NEON's 2016 remote sensing flight schedule now available

February 19, 2016

The 2016 flight campaign for the Airborne Observation Platform (AOP) will run from April to October this year and cover nine of 20 NEON domains. Survey flights are scheduled for 25 terrestrial field sites and 17 aquatic field sites. Read on to learn more about what instruments will be used, how to plan your research activities in correlation with NEON’s flight schedule and how to access AOP data.

Find a detailed flight schedule at the bottom of this article.

How NEON conducts airborne surveys

A minimum of 100 km2 will be surveyed at all terrestrial sites, optimized to capture the spatial heterogeneity of ecological features in the landscape. Where possible, AOP flights also cover the watershed of each terrestrial and aquatic site.

At terrestrial sites, the surveyed area includes the NEON tower airshed and distributed long-term sampling plots. These sites are scheduled to be flown during peak greenness, defined as the range of dates where MODIS NDVI is within 90% of the site maximum. Surveys conducted during peak greenness will minimize signal uncertainty caused by seasonal variations in plant phenology and ensure spatial and temporal consistency in data products across multiple years. To minimize atmospheric and solar effects, data acquisition will be attempted at less than 10% cloud cover and within solar elevation angles of 40° above the horizon.

2016 flight campaign survey boundaries - KMZ files

This zipped folder contains KMZ files of NEON's 2016 flight campaign survey boundaries.

Download

What instruments are used for NEON’s AOP?

Each AOP payload consists of an imaging spectrometer, a waveform light detection and ranging (LIDAR) instrument and a high-resolution digital camera. These instruments are mounted in a DeHavilland DHC-6 Twin Otter aircraft that flies at a nominal altitude of 1000 m above ground level (AGL) at a speed of 100 knots. The flight parameters enable meter-scale spectroscopy, decimeter-scale photography, and ~4 points-per-meter discreet and waveform lidar measurements at a sufficient signal-to-noise ratio to retrieve vegetation vertical structure and biogeochemical properties from measured reflectance spectra.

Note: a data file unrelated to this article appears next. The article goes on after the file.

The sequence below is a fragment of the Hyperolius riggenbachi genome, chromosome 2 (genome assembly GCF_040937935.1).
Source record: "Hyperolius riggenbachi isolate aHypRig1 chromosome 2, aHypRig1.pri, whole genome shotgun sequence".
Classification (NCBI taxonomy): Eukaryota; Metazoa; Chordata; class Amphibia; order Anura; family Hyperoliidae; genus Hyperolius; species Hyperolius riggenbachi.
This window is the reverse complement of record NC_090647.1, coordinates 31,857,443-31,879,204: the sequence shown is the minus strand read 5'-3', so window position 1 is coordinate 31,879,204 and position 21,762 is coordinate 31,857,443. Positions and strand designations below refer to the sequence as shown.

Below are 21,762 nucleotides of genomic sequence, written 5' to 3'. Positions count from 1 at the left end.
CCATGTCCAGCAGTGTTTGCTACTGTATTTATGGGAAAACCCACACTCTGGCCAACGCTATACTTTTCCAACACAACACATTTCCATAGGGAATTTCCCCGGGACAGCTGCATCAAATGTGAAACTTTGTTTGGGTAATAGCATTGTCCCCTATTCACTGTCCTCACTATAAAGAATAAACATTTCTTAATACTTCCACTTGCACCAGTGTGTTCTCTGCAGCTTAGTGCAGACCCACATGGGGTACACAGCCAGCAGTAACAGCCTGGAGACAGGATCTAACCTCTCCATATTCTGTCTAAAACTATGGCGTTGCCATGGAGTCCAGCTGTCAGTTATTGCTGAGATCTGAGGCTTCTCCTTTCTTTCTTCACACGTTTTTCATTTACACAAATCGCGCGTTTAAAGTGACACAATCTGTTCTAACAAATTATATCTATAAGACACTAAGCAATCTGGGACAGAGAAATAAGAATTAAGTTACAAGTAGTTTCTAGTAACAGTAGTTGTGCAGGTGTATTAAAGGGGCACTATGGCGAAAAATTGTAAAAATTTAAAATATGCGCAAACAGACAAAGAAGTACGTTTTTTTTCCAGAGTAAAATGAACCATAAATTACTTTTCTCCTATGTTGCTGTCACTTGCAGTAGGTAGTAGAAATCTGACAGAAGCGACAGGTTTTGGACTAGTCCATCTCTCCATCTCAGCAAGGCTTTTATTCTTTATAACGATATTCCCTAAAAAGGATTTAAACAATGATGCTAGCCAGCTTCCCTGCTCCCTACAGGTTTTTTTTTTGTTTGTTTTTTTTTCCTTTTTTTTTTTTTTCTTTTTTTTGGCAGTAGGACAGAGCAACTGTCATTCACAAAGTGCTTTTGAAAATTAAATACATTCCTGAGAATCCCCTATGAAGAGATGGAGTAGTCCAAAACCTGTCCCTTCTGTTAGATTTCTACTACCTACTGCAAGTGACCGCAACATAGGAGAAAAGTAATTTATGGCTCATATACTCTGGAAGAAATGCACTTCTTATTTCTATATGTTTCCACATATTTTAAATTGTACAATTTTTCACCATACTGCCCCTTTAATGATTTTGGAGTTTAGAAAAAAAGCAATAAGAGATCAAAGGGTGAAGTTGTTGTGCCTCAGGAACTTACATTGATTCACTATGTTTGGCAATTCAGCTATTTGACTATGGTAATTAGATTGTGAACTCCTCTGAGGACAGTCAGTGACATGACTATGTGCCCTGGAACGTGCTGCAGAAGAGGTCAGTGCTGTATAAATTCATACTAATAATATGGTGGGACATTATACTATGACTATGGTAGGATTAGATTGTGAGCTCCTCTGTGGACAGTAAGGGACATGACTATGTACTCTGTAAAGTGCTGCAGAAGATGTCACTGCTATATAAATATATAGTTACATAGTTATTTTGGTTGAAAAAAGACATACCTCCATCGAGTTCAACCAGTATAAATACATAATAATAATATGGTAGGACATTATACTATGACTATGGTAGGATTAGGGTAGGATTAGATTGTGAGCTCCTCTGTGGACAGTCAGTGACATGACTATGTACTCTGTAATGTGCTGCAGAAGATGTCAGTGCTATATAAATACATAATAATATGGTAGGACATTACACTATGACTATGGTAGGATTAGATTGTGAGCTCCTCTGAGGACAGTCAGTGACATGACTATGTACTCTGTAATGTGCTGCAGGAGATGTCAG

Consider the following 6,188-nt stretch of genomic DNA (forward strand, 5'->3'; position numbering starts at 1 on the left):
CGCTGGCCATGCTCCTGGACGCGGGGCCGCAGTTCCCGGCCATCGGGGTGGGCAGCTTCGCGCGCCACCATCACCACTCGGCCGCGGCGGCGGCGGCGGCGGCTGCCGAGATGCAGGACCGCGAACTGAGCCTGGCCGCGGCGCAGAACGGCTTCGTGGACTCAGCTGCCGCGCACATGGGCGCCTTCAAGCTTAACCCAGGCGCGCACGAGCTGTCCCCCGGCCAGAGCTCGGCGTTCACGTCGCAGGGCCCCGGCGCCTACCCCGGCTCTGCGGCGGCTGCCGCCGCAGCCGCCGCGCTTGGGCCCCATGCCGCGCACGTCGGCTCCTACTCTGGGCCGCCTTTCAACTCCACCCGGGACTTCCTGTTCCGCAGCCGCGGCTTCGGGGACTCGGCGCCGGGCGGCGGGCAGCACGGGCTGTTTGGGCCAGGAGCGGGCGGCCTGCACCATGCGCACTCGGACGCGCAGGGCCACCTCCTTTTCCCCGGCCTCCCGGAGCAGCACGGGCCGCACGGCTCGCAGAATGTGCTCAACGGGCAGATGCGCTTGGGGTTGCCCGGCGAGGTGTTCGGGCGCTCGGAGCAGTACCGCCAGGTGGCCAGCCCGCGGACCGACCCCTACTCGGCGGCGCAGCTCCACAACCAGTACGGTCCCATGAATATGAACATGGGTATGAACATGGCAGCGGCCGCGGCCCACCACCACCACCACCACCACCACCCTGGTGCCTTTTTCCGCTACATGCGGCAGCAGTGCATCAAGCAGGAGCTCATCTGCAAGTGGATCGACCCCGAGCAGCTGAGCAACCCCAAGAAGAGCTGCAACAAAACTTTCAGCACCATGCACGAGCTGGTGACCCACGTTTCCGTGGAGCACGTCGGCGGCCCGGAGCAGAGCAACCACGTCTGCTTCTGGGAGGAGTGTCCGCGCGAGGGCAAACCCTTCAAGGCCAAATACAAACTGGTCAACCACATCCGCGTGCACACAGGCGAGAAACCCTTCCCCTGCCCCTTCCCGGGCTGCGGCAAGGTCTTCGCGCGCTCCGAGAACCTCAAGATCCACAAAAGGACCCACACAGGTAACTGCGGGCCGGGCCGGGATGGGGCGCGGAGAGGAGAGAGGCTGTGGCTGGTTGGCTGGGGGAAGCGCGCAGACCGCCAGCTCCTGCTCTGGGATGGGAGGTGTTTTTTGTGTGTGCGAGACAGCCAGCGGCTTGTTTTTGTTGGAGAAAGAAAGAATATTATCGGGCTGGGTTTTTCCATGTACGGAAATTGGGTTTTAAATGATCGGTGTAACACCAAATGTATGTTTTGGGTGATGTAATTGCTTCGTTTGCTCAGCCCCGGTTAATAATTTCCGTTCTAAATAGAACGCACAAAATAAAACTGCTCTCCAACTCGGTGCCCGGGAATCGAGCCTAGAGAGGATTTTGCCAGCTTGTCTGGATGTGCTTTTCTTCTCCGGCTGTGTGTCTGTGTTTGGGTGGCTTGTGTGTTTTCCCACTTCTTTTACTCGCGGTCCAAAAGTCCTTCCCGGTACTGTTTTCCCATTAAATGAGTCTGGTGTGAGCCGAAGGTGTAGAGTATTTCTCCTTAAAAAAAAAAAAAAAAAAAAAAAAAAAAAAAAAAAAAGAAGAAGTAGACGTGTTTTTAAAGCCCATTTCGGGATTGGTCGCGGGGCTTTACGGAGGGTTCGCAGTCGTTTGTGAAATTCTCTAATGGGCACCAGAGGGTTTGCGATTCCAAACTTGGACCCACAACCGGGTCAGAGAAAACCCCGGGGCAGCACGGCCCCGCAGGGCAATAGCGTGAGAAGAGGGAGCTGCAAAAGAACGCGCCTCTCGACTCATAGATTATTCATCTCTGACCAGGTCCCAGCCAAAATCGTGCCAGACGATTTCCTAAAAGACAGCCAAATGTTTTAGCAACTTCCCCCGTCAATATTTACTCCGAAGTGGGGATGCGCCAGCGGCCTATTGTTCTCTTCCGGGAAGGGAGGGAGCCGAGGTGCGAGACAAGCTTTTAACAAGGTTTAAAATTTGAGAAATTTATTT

Data collected by the AOP

Data production from the AOP 2016 survey flights is estimated to be 26 Tb of raw L0 data which will yield approximately 100 Tb in L1-L3 data products.

Level 0 data are defined as the raw data records collected directly by the AOP instruments. L0 data are then processed into physical units and placed into a coordinate reference system to produce Level 1 data products. Examples of L1 data include orthorectified directional surface reflectance spectrometer data or LiDAR LAS 1.3 point clouds, both delivered by flight line. Level 2 data are derived data products, such as vegetation indices derived from surface reflectance, and are also distributed by flight line. Level 3 data are mosaicked and separated into 1 km by 1 km tiles and may contain data such as directional reflectance or derived data products such as vegetation indices, high resolution camera mosaics, terrain slope and terrain aspect, and others.

As 2016 airborne data become available, you may request these data online. We also have data from previous survey flights already available.

Planning your research in coordination with AOP flights

If you would like to plan research activities on the ground to coincide with AOP surveys of certain areas, please email us to join our mailing list. The NEON AOP flight operations team will email daily reports on the status of flights over each site which will be more accurate than the schedule posted in this article. Although the NEON AOP flight operations team will attempt adherence to the the published schedule, weather and logistical constraints may result in modifications to this plan.

At this time we are unable to accommodate requests for flights over additional areas due to the constraints in our flight campaign schedule. We do anticipate outfitting a payload in 2018 that that will be dedicated to Principal Investigator (PI)-led science flights under a separate process led by NSF.